The price of gold backtracked on Monday as Spanish debt offset relief delivered by Sunday elections in Greece, The Wall Street Journal reports
As the sovereign debt crisis continues its relentless appetite for the banks, markets and public finance systems of euro zone nations, the yellowish metal was ebbing and flowing. Bullion, and the shared currency of the European Union, benefited from Aegean nation voters casting ballots for the political party that is working to ensure Greece remains among the 17-nation bloc.
But bond yields in Spain soared higher than 7 percent, marking the first time that metric has climbed that high since the monetary unit first appeared on the market. Greece, Ireland and Portugal each solicited international bailout aid when their bond yields exceeded 7 percent. The nation is waiting on disbursal of 100 billion in euros from the European Union and its partners to stabilize its hobbled banks.
But concerns are gaining momentum that the banks' fiscal issues cannot be solved by that figure.
"The underlying problems facing the euro zone are still very much present," metals analyst Marc Ground with Standard Bank told The Wall Street Journal.
At 2:01 p.m. on Monday, the price of gold increased 0.12 percent, a $2 lift to $1,630.10 per troy ounce.
The sovereign debt crisis, ongoing for well more than 24 months, has been burdening the euro, which the price of gold typically tracks. By contrast, the U.S. dollar gains in value as gold and the euro slump.
Prior to Sunday's election in Greece, the investors and traders abandoned the euro and the precious metal, instead preferring to devote interest to the world's reserve currency.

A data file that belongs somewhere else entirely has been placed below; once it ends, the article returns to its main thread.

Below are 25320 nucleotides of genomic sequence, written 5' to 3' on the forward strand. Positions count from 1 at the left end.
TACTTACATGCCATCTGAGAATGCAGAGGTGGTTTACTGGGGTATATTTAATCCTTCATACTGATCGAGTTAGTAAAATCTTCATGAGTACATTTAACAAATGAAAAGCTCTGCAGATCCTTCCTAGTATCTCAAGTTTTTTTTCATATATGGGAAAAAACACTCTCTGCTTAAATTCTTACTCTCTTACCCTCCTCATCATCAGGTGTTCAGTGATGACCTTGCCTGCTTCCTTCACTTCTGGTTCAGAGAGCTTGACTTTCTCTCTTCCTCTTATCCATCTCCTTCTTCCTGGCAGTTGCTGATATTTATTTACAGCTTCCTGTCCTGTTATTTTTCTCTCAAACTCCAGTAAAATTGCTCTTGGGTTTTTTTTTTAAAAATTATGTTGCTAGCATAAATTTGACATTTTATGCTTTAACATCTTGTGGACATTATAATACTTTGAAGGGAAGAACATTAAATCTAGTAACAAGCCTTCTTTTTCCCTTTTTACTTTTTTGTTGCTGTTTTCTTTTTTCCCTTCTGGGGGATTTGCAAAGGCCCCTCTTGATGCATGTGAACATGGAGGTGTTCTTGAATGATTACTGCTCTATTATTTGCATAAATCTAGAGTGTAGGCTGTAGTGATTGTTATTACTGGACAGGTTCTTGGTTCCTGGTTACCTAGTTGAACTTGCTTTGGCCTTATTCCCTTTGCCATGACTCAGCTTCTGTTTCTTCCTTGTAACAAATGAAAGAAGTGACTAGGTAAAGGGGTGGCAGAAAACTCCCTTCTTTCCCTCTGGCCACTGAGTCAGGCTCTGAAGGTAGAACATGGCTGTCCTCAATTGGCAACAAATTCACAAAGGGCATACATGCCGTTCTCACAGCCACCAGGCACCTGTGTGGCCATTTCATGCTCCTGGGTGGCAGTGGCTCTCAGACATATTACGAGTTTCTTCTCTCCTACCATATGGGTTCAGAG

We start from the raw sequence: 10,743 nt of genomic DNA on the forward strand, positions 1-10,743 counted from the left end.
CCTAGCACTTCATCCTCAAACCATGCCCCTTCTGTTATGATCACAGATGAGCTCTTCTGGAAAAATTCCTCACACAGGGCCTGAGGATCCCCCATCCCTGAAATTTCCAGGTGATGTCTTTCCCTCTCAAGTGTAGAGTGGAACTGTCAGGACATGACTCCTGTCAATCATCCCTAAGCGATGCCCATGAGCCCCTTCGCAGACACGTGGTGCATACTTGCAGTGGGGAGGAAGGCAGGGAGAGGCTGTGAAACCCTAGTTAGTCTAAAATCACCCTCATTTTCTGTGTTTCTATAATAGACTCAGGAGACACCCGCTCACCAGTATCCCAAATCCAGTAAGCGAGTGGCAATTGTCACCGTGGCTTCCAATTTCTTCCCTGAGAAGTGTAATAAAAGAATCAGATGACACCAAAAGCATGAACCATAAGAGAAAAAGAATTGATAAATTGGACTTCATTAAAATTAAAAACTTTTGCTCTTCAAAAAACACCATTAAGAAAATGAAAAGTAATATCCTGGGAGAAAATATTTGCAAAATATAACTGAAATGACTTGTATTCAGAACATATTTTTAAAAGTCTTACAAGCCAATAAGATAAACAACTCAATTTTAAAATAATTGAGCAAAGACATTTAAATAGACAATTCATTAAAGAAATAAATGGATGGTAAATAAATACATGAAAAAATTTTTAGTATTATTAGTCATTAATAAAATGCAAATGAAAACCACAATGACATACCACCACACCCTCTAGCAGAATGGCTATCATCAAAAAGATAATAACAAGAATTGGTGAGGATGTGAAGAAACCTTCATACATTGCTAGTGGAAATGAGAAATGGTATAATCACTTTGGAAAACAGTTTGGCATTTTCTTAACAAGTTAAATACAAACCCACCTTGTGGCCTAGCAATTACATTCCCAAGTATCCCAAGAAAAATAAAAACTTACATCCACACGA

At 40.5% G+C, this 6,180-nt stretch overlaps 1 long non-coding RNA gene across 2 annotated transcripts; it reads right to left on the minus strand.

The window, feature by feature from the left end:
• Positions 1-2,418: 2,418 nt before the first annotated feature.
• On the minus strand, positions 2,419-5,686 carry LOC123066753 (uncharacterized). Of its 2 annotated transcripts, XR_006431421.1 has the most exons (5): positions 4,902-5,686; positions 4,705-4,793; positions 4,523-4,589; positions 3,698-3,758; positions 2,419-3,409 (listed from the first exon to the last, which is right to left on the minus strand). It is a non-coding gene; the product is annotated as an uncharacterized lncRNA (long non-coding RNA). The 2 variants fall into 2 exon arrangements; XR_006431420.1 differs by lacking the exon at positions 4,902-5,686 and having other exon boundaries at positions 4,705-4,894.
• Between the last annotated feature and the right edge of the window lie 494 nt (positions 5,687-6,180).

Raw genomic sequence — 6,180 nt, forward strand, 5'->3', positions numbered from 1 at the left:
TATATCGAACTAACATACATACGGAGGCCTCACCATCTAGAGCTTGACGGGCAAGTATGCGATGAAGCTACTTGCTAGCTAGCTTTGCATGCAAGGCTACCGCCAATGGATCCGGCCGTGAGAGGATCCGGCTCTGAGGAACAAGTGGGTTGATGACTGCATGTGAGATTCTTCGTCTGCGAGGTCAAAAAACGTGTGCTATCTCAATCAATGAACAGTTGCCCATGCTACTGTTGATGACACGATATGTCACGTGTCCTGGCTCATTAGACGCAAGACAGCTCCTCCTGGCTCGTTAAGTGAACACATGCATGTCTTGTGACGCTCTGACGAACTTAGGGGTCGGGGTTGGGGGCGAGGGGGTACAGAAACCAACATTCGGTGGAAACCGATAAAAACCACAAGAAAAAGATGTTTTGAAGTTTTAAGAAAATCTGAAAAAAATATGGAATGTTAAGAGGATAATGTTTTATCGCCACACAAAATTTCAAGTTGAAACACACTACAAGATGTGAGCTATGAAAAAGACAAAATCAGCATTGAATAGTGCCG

But, at the same time, this week represents the possibility that the U.S. dollar might be watered down.
The policy-making arm of the U.S. Federal Reserve, the Federal Open Market Committee, is slated to convene two days of meetings this week. Beginning Tuesday, the economic officials are likely to ponder whether additional strategies of spurring the globe's largest economy are pertinent at this juncture. Thus far, there have been two rounds of quantitative easing.
One Investment house speculated as to the central bank's next move.
Additional intervention is possibly going to be "a short-term extension of Operation Twist as the most likely outcome, which would give the Fed a few more months to sort out whether the recent softness in data is mainly payback for the warm winter weather, or a more prolonged slowdown," states a note penned by analysts with Barclays, according to The Wall Street Journal.
But several great unknowns lay ahead, Reuters reports
Questions are following the FOMC, which is likely to prompt a bounce one way or the other for the yellowish metal, one analyst told the news source.
"The fact that risk appetite has not rebounded more decisively after the Greek elections may suggest that the markets will push for a broader solution for the euro zone, one that would remove the contagion risk from Spain and Italy in particular," analyst Anne-Laure Tremblay with BNP Paribas told the news source. "Gold seems to be waiting for the Fed meeting on Wednesday. It is more sensitive to central bank action than to variations in risk appetite."
The stimulus issued by the FOMC following this week's meetings could very well be Operation Twist, according to